As a Maître Jaques, I amateurishly dabble in many fields, but have not the skill to bountifully harvest from any of them. But even a simpleton such as I can see that we will be an enigma to future generations, who might see the ruins of our great civilization, but have no surviving record of what we were capable of. Unlike the Egyptians, we don’t leave much of our record in stone. Unlike the Greeks and Romans, we don’t even leave it in paper anymore. We’re more like the Atlanteans (they did exist didn’t they???). What other ancient civilizations existed that we have no record of because they chose to store their records to “advanced”, and fragile, means of storage. ?
As much as I claim to be a luddite and technoclast in many regards, this particular comic calls my bluff with regards to communication. While I do occasionally write and send letters for the anachronism of the action, I more often scribe a quick email with all its informality. There are multiple reasons for this, but it boils down to the speed at which a response can be obtained. While email is not realtime, it is very nearly realtime in some instances.
It is amusing that the dire predictions from over one hundred forty years ago have not came completely to pass, but many aspects are true.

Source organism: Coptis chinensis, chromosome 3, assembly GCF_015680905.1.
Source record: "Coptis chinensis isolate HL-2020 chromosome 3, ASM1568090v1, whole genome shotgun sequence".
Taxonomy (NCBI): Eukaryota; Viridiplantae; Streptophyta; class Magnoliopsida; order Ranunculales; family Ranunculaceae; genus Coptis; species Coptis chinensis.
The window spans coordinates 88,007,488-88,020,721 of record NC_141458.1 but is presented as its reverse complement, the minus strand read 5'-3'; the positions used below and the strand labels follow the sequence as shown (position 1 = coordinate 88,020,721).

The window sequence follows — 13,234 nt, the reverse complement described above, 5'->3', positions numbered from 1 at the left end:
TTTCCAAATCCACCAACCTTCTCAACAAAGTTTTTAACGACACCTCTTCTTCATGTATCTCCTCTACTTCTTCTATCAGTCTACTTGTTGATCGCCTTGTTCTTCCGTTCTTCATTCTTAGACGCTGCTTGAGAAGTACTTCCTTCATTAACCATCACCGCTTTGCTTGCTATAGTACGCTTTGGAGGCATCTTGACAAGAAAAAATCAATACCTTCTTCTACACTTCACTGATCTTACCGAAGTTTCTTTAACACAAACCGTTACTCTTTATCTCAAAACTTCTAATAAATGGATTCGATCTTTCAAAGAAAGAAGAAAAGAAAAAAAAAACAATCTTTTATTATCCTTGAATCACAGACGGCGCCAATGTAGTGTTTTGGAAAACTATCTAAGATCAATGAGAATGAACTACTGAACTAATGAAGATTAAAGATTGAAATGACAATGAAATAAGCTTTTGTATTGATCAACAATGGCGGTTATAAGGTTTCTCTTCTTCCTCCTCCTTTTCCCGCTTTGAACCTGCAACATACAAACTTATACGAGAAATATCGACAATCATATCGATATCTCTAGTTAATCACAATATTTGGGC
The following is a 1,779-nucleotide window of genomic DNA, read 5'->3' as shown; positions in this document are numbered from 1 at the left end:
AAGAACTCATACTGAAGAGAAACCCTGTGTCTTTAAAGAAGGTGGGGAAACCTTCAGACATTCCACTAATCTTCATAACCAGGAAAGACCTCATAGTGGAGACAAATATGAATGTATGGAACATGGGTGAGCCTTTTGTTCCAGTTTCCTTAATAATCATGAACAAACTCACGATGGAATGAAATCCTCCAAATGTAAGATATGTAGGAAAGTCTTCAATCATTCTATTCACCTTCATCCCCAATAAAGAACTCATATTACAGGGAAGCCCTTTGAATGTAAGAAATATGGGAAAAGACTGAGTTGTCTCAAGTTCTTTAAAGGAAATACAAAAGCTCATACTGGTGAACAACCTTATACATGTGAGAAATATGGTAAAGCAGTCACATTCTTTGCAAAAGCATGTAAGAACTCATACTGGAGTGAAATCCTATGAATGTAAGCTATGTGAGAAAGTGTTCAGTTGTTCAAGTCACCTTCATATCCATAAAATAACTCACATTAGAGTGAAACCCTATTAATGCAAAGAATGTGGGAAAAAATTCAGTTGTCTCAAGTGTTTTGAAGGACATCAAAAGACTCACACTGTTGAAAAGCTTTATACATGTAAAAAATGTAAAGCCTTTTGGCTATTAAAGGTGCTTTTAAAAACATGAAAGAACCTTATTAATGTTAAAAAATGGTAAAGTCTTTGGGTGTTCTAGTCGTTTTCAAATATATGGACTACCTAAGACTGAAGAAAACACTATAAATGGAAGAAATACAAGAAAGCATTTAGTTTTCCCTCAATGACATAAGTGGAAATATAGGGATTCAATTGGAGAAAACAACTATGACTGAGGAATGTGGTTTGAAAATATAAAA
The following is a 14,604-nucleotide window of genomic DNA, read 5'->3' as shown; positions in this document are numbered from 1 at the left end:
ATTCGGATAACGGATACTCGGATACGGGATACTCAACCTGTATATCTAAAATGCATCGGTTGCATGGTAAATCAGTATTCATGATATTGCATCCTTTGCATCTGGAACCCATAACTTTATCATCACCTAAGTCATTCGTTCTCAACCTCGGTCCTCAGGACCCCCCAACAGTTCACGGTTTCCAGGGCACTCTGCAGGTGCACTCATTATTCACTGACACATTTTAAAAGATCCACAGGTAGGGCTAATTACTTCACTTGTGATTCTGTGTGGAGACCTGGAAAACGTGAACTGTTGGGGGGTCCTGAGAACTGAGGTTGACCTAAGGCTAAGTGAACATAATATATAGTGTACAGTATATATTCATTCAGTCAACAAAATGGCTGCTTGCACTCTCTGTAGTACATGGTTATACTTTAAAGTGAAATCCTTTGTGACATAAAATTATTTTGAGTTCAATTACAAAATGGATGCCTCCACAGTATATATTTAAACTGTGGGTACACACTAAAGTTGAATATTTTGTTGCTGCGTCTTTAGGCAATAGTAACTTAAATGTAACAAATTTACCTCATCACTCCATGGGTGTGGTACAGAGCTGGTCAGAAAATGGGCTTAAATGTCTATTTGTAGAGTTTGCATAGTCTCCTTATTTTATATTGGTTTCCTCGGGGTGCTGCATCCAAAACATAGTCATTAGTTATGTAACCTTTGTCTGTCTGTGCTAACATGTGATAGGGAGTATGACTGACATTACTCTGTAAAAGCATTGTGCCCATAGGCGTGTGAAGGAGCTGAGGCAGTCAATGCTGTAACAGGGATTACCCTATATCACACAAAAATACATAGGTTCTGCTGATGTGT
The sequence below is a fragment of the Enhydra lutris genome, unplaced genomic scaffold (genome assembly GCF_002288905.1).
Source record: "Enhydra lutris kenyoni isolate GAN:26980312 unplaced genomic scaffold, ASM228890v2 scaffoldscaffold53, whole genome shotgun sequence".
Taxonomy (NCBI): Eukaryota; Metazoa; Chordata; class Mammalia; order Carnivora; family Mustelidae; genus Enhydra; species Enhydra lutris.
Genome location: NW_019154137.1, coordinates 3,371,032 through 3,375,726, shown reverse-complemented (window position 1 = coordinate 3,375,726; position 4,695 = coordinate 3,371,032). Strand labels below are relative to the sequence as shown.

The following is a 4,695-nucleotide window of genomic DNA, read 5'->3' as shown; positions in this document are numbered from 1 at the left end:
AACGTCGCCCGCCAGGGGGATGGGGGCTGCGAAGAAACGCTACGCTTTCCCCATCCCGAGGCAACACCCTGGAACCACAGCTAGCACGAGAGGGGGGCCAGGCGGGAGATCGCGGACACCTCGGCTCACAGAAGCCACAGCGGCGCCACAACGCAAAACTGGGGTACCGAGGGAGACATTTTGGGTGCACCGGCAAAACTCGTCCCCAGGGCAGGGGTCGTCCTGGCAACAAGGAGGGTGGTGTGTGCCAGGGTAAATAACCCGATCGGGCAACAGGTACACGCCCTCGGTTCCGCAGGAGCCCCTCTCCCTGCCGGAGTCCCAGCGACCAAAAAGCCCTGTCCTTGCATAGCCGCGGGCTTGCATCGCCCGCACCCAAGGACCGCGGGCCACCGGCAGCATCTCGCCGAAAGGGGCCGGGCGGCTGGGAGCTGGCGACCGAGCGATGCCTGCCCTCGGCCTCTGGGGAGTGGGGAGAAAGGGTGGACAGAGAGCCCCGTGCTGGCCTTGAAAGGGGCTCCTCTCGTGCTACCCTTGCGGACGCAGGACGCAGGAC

Kodak Failing, But Camera Phones Not To Blame: An anonymous reader writes with this snippet from The Conversation: “According to the Wall Street Journal, camera manufacturer Kodak is preparing to file for Chapter 11 bankruptcy, following a long struggle to maintain any sort of viable business. The announcement has prompted some commentators to claim that Kodak’s near-demise has been brought on by: a failure to innovate, or a failure to anticipate the shift from analogue to digital cameras, or a failure to compete with the rise of cameras in mobile phones. Actually, none of these claims are true. Where Kodak did fail is in not understanding what people take photographs for, and what they do with photos once they have taken them.”
Continues the reader: “Looking at camera data from Flickr, of images uploaded in 2011, camera phones only make up 3% of the total. Dedicated cameras from Canon, Nikon and yes, Kodak were used to take 97% of the images. What Kodak failed to understand is that people have switched from taking photos for remembering and commemorative reasons to using photos for identity and communication. The shift changes the emphasis away from print to social media platforms and dedicated apps.”
Read more of this story at Slashdot.
I think of people who invested in 8 tracks in the 70’s. How do they listen to that music now? They re-buy it as MP3s or whatnot. We cannot repurchase lost memories. And unfortunately, we might not be able to take analog photos and have them printed for many more years. Taking photos on film already is, from my layman’s perspective, been relegated to niche status. Once the means to easily develop film goes away, then the ability to retain those memories for generations will be as elusive as a family photograph in the 1860s (Hyperbole? I don’t mean it to be.). The difference being that back then, there was limited means of taking a photograph at all. Now there is ample means of taking a photograph, but limited medium on which to permanently record it.